NEW YORK (AP) -- The parent company of Chili's restaurants, Brinker International, said Tuesday that its profit rose 16 percent in its fiscal third-quarter as lower costs offset a decline in a key sales figure.
The Dallas-based company, which has nearly 1,600 locations when including its Maggiano's Little Italy chain, saw customer traffic fall at both its brands during the period.
After years of growth, the broader casual dining industry has been struggling as customers increasingly head to cheaper, more convenient eateries such as Chipotle and Panera Bread. Rival Darden Restaurants Inc., which owns Olive Garden and Red Lobster, has also been struggling to revive the image of its chains and recently noted that its traffic is down almost 8 percent since 2008.
For the first three months of the year, Brinker said revenue at company-owned Chili's restaurants open at least a year fell 1.1 percent, as price hikes failed to offset a 3.2 percent decline in traffic. The company noted that the figure turned positive in March, after falling in January and February.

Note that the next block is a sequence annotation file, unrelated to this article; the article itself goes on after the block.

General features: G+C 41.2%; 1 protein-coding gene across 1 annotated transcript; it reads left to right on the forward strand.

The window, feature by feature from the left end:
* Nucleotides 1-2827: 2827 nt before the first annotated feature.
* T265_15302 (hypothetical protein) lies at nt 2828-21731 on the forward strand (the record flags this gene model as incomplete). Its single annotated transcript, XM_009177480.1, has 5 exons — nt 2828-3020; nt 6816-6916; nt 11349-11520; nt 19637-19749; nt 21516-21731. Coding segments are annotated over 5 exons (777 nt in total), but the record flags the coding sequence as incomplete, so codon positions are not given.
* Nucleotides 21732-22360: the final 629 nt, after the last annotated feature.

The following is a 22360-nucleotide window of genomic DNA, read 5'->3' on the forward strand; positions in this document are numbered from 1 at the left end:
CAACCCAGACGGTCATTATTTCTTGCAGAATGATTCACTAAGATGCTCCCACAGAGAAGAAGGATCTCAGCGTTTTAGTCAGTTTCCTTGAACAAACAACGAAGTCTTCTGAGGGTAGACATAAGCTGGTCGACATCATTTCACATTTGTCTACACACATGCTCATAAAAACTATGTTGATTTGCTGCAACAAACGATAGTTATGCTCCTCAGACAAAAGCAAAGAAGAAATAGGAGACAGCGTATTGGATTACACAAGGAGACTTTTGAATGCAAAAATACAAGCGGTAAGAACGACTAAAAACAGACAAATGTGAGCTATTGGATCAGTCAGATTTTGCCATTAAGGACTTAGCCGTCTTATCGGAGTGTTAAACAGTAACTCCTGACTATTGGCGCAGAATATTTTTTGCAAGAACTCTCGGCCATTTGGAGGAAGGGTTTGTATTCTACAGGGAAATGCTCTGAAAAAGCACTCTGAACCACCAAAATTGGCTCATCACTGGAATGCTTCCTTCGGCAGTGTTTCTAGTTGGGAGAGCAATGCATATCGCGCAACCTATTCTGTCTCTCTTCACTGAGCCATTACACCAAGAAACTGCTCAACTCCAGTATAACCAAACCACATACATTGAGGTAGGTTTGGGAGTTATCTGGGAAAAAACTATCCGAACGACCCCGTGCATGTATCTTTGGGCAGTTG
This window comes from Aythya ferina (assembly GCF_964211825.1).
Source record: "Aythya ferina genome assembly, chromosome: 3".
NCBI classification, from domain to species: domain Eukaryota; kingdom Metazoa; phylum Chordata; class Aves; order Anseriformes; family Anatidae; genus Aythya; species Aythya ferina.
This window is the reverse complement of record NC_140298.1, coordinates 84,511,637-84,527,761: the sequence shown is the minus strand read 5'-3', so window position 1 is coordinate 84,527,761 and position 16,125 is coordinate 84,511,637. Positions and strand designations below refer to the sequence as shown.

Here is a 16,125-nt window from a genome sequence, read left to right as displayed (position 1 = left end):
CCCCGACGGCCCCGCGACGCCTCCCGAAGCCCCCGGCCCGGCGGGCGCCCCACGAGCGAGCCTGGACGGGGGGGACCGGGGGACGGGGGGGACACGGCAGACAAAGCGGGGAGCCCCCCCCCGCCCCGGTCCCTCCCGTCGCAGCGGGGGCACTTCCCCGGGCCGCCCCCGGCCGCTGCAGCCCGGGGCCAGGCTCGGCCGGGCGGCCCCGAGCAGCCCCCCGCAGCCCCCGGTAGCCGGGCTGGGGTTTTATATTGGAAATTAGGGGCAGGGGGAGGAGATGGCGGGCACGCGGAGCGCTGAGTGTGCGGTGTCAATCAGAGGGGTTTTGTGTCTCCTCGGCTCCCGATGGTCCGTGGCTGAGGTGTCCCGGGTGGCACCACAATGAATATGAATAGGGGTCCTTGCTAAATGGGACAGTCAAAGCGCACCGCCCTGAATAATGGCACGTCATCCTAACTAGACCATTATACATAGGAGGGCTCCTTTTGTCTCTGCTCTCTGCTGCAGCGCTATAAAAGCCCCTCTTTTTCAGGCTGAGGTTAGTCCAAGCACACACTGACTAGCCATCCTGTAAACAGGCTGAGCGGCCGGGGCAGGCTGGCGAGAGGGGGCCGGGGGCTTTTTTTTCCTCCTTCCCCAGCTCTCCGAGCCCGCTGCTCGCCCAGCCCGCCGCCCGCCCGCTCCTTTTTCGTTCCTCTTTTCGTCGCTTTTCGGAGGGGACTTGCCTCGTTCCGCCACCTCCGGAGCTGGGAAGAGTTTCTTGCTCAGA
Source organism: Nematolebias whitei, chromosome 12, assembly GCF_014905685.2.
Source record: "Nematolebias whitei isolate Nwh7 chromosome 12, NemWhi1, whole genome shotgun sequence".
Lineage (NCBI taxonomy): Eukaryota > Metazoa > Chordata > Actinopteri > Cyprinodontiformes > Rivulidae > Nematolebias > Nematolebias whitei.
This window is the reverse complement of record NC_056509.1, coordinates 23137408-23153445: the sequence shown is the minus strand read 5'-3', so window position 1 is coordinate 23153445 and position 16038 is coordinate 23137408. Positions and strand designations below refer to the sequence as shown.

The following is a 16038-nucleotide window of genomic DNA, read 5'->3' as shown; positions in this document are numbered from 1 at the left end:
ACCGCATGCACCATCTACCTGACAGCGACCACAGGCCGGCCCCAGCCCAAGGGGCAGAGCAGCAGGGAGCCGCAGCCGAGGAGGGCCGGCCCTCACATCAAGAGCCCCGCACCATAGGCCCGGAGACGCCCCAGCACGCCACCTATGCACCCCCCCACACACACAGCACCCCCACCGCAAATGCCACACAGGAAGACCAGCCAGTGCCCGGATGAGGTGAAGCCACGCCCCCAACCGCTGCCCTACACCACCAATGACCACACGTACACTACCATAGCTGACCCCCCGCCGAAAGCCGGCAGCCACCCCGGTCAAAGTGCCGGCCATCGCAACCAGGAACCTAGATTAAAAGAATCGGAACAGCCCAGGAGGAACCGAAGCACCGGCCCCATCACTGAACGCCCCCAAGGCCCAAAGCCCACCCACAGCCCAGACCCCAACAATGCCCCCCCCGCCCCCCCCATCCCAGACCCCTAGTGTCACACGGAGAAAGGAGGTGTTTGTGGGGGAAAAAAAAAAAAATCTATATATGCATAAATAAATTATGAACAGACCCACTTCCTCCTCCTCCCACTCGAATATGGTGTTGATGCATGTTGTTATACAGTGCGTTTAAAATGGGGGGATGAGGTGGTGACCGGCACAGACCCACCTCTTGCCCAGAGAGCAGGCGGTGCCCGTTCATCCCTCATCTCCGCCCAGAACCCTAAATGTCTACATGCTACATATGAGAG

Profit margin for the period improved, however, as a result of higher prices and a more favorable sales mix including shrimp, ribs and fajita meat. New kitchen equipment and smaller bonuses for managers also helped lower labor costs.
At Maggiano's, its smaller Italian chain, sales at restaurants open at least a year edged up 0.4 percent on higher prices. Traffic was down 1 percent.
Sales at established franchise-owned restaurants rose 1.3 percent, as strong international growth offset a dip at home.
For the period ended March 27, the company said it earned $52 million, or 71 cents per share. That's compared with $44.9 million, or 56 cents per share, in the 2012 third quarter.
Excluding one-time items, the company said it earned 72 cents per share.
Sales edged up slightly to $742.8 million.
Analysts, on average, expected a profit of 69 cents per share on sales of $741.97 million, according to Thomson Reuters.
Shares of Brinker International Inc. were down 65 cents, or almost 2 percent, at $38.25 in premarket trading. The stock closed Monday at $38.83, up 25 percent since the start of the year.